Will Mahrt, sole attorney for the law firm Mahrt, is representing 10 people in lawsuits against the city of Bloomington for flood damage from the June 25 and 26 rains. They are suing for $ 310,000 in damages because the public sewer system backs up sewage and directs it into homes.
Mahrt said previously reported rainfall readings submitted to the Environmental Protection Agency after the incident differed from readings by Bloomington City Council and residents. Now, Mahrt said, city officials are not confident enough to send measurements that they previously submitted to the city council to the EPA.
“I don’t know where you got this number from, but it’s not a number you want to use on an affidavit to the Illinois EPA. It’s just the garbage that they want to deliver to the city council, ”said Mahrt.
The only report filed by the City of Bloomington to the Illinois EPA on the rainstorm cited 3.62 inches of rain over 7.2 hours on June 25 and 2.06 inches over 3.5 hours on June 26, drainage systems.
The number Mahrt is referring to was communicated to the city council during a session on August 16 by a panel of city officials. During a presentation by Public Works Director Kevin Kothe, he said that there was nearly 27 inches of rain in certain areas, with over seven inches of rain reported over a three hour period.
During the presentation, Kothe said that the measurements presented correspond to a 500-year flood. The United States Geological Survey defines a 500-year flood as a 0.2% chance of occurring in a given year.
The National Weather Service reported up to 10.57 inches of rain in certain areas of Bloomington over a 72-hour period from June 24-27. The report did not indicate how much rain fell over a three hour period.
Kothe said he wasn’t sure which weather station was recording the rainfall readings reported to the EPA.
“The point of the EPA report is not so much the official rainfall, but the overflow runoff,” said Kothe. “The precipitation varies in the city. It rained the heaviest in some areas in the south, up to seven inches in three hours. Some areas in the north have not rained quite as hard. “
He also said the three-hour number was recorded by a Bloomington citizen.
“That [measurement] did not come from an official weather station, ”said Kothe.
Kothe said the equipment was made by AcuRite but is citizen owned and operated.
Bloomington and the outside council they hired to defend the city in the impending lawsuit, Quinn Johnston, claim the rain showers are “a force of God”. Her official statement said her position would not change.
“Our position was and is consistent. Although we sympathize with local residents who were affected by this extraordinary storm, the city is not responsible for any damage caused by this storm. We have no further comment, ”the statement said.
Mahrt’s legal opinion calls into question the defense of “force majeure”.
“Sewer protection is not a force majeure. Sewage doesn’t fall from the sky; Rain is falling from the sky, ”said Mahrt. “The damage done to most of these houses wasn’t flood damage. That was a channel backup event. “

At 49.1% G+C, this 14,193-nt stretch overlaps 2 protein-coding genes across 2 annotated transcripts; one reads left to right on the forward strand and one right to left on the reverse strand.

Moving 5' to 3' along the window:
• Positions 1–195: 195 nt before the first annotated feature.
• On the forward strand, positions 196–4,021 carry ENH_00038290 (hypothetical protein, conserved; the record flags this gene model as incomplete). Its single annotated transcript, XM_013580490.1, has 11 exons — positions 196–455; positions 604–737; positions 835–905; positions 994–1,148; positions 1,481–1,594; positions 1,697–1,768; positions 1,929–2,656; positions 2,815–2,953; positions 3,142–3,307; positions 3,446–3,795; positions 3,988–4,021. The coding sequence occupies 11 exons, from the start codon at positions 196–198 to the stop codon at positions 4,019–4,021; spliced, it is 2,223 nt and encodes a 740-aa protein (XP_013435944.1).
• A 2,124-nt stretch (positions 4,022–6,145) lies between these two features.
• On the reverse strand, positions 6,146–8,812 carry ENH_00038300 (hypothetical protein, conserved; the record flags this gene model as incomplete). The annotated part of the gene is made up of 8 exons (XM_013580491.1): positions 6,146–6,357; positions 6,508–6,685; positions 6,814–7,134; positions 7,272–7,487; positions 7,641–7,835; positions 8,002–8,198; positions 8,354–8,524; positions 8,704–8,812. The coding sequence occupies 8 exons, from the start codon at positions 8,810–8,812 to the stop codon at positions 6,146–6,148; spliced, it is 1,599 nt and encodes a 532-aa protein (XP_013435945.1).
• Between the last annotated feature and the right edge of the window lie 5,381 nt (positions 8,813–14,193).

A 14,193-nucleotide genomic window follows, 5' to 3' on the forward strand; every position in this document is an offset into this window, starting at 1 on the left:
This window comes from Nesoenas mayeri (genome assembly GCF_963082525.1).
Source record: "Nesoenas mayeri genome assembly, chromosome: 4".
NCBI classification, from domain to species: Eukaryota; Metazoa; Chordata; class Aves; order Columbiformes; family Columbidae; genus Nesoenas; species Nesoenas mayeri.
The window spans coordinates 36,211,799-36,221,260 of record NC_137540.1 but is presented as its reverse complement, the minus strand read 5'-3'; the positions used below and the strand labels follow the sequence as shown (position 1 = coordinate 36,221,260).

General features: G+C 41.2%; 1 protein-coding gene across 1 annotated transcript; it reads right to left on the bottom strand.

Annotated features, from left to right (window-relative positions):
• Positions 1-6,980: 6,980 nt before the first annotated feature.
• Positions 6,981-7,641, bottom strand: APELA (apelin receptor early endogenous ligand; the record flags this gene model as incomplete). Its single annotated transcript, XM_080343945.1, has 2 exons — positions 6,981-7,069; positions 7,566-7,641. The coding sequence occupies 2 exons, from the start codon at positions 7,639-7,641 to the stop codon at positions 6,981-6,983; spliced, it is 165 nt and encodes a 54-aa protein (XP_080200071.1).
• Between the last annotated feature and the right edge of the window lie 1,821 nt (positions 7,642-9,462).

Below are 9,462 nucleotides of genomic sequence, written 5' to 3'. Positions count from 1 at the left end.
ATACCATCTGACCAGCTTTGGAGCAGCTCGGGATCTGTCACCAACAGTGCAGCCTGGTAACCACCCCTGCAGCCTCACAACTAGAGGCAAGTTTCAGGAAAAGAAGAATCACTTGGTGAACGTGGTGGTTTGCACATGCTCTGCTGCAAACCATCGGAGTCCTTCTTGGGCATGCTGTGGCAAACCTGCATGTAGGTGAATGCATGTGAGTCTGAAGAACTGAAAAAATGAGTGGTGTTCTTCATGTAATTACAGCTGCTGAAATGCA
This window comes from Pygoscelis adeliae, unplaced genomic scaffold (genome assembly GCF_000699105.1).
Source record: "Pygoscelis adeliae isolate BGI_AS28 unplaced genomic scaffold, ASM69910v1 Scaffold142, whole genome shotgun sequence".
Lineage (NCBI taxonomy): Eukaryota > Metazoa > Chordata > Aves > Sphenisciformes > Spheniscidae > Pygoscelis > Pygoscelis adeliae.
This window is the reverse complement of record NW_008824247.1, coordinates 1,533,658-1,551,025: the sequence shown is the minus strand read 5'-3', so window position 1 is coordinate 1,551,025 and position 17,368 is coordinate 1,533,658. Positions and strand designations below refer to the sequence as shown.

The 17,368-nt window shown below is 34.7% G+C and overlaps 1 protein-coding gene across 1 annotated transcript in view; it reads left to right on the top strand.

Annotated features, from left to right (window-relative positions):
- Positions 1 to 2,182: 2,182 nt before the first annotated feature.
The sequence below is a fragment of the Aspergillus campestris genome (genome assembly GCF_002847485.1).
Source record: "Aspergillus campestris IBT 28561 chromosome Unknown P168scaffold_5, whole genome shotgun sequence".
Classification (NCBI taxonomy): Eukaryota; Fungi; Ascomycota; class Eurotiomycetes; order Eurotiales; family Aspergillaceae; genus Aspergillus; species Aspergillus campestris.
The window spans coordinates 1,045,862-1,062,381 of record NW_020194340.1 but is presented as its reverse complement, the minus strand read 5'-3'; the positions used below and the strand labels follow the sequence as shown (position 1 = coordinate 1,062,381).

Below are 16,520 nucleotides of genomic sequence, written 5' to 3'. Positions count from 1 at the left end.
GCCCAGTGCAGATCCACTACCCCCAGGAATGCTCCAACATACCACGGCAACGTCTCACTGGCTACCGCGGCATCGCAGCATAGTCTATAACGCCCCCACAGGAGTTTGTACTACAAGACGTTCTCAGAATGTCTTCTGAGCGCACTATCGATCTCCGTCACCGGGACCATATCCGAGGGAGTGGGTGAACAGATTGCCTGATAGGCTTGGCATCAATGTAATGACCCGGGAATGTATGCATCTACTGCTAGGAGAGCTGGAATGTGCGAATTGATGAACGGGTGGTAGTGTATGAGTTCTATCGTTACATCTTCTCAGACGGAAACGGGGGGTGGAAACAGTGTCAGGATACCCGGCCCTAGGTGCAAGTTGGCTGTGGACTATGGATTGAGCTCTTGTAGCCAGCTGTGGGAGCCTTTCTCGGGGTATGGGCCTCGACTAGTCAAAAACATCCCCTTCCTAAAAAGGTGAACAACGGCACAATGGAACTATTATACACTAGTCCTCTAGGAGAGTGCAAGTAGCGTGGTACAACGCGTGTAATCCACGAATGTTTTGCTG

Part of Mahrt’s case is also based on the fact that many of the damaged homes were located near mixed water overflows (CSO), where both rain and sewage run through the same pipes. CSOs can move less water than dedicated systems, and rainwater mixes with sewage. The EPA regards CSOs as a “primary water pollution problem”.
The City of Bloomington’s 2014 rainwater and wastewater master plan found that drainage systems were deteriorating.
“Part of the infrastructure that is part of the [city’s] The expansion deteriorates to the point where there is no adequate level of service, ”the plan says.
Over 500 households were damaged by the rainstorm and the resulting sewage discharge.
One of the flood-hit homeowners, Tom Larry, expressed his frustration during a city council meeting.
“You have mentioned God repeatedly. If you want to mention God, you must remember that you are all that many of us have left, and you should care enough to help, ”Larry said. “Do you want to blame God? Read your Bible about what you should do for your neighbors. “
The next citizen representative at the meeting, Susan Crawford, spoke about the damage to her home.
“I had no rain damage. I had no water from my roof. I didn’t have any water off my walls, ”Crawford said. “When I saw water coming into my house, it was coming from my laundry room. Water gushed out of my drain and my dresser. “
Mahrt was also one of the homeowners affected.
“Urine, feces and toilet paper got into everything. We had to throw away Christmas decorations that my grandmother brought from Germany after the Second World War. They were soaked in other people’s dung, ”said Mahrt. “It was traumatic. Everything is wrong. It’s not okay that that happened. “
Mahrt refused to predict the outcome of the litigation, but said he was convinced of his reasoning and research.
“What I can say is that we have a great case,” said Mahrt. “It’s not about the money; it’s about the city doing the right thing.”
During and immediately after the June 25 rainstorm, police and fire brigade barricaded flooded streets and helped clear debris. In the months following the storm, the city sponsored free collections for rubble and trash from the storm. They also checked the infrastructure for damage.
During the presentation on August 16, Kothe described a five-year project to repair and improve sewage and rainwater systems. The plan would cost over $ 24 million in total.
Kothe also described a grant program to implement overhead sewer systems in homes served by CSOs. The program would award up to $ 4,500 to eligible households for eligible items. When asked, Kothe said the total cost of implementing a system in an average home would be about $ 10,000.
The city is also formally pursuing the use of a Nicor site for a new water retention area.